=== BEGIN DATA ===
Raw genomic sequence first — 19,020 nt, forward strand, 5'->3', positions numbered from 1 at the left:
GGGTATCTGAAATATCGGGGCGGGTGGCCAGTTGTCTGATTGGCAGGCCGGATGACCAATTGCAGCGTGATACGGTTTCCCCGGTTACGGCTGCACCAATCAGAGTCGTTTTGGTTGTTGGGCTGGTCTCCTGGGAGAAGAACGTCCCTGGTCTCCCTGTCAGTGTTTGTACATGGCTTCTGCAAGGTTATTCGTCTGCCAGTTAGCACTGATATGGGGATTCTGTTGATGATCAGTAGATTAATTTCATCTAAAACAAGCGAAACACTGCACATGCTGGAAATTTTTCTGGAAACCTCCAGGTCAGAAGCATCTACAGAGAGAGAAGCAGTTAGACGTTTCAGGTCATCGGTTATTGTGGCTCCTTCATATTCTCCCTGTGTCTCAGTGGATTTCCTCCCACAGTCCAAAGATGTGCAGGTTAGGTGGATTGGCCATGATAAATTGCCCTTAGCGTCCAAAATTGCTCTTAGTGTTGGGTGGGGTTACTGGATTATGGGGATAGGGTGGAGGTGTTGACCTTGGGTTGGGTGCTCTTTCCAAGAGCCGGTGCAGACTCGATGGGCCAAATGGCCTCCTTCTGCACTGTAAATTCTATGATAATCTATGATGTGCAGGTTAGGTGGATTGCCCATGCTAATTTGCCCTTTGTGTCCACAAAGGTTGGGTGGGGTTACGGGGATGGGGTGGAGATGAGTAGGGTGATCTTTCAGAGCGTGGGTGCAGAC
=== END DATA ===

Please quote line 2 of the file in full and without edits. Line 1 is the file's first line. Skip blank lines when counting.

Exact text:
GGGTATCTGAAATATCGGGGCGGGTGGCCAGTTGTCTGATTGGCAGGCCGGATGACCAATTGCAGCGTGATACGGTTTCCCCGGTTACGGCTGCACCAATCAGAGTCGTTTTGGTTGTTGGGCTGGTCTCCTGGGAGAAGAACGTCCCTGGTCTCCCTGTCAGTGTTTGTACATGGCTTCTGCAAGGTTATTCGTCTGCCAGTTAGCACTGATATGGGGATTCTGTTGATGATCAGTAGATTAATTTCATCTAAAACAAGCGAAACACTGCACATGCTGGAAATTTTTCTGGAAACCTCCAGGTCAGAAGCATCTACAGAGAGAGAAGCAGTTAGACGTTTCAGGTCATCGGTTATTGTGGCTCCTTCATATTCTCCCTGTGTCTCAGTGGATTTCCTCCCACAGTCCAAAGATGTGCAGGTTAGGTGGATTGGCCATGATAAATTGCCCTTAGCGTCCAAAATTGCTCTTAGTGTTGGGTGGGGTTACTGGATTATGGGGATAGGGTGGAGGTGTTGACCTTGGGTTGGGTGCTCTTTCCAAGAGCCGGTGCAGACTCGATGGGCCAAATGGCCTCCTTCTGCACTGTAAATTCTATGATAATCTATGATGTGCAGGTTAGGTGGATTGCCCATGCTAATTTGCCCTTTGTGTCCACAAAGGTTGGGTGGGGTTACGGGGATGGGGTGGAGATGAGTAGGGTGATCTTTCAGAGCGTGGGTGCAGAC